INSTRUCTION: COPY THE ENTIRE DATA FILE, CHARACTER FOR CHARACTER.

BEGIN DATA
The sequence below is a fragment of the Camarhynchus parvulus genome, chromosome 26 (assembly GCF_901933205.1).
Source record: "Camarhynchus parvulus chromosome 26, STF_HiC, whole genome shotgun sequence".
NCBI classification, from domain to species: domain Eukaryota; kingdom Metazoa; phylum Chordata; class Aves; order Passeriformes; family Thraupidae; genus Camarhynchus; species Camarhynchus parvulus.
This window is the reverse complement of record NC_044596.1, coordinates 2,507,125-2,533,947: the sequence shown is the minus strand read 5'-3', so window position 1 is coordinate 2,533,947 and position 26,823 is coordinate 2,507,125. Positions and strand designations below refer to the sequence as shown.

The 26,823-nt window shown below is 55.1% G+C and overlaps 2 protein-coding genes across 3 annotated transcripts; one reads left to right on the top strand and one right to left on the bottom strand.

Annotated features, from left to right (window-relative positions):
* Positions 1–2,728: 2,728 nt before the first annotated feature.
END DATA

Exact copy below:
The sequence below is a fragment of the Camarhynchus parvulus genome, chromosome 26 (assembly GCF_901933205.1).
Source record: "Camarhynchus parvulus chromosome 26, STF_HiC, whole genome shotgun sequence".
NCBI classification, from domain to species: domain Eukaryota; kingdom Metazoa; phylum Chordata; class Aves; order Passeriformes; family Thraupidae; genus Camarhynchus; species Camarhynchus parvulus.
This window is the reverse complement of record NC_044596.1, coordinates 2,507,125-2,533,947: the sequence shown is the minus strand read 5'-3', so window position 1 is coordinate 2,533,947 and position 26,823 is coordinate 2,507,125. Positions and strand designations below refer to the sequence as shown.

The 26,823-nt window shown below is 55.1% G+C and overlaps 2 protein-coding genes across 3 annotated transcripts; one reads left to right on the top strand and one right to left on the bottom strand.

Annotated features, from left to right (window-relative positions):
* Positions 1–2,728: 2,728 nt before the first annotated feature.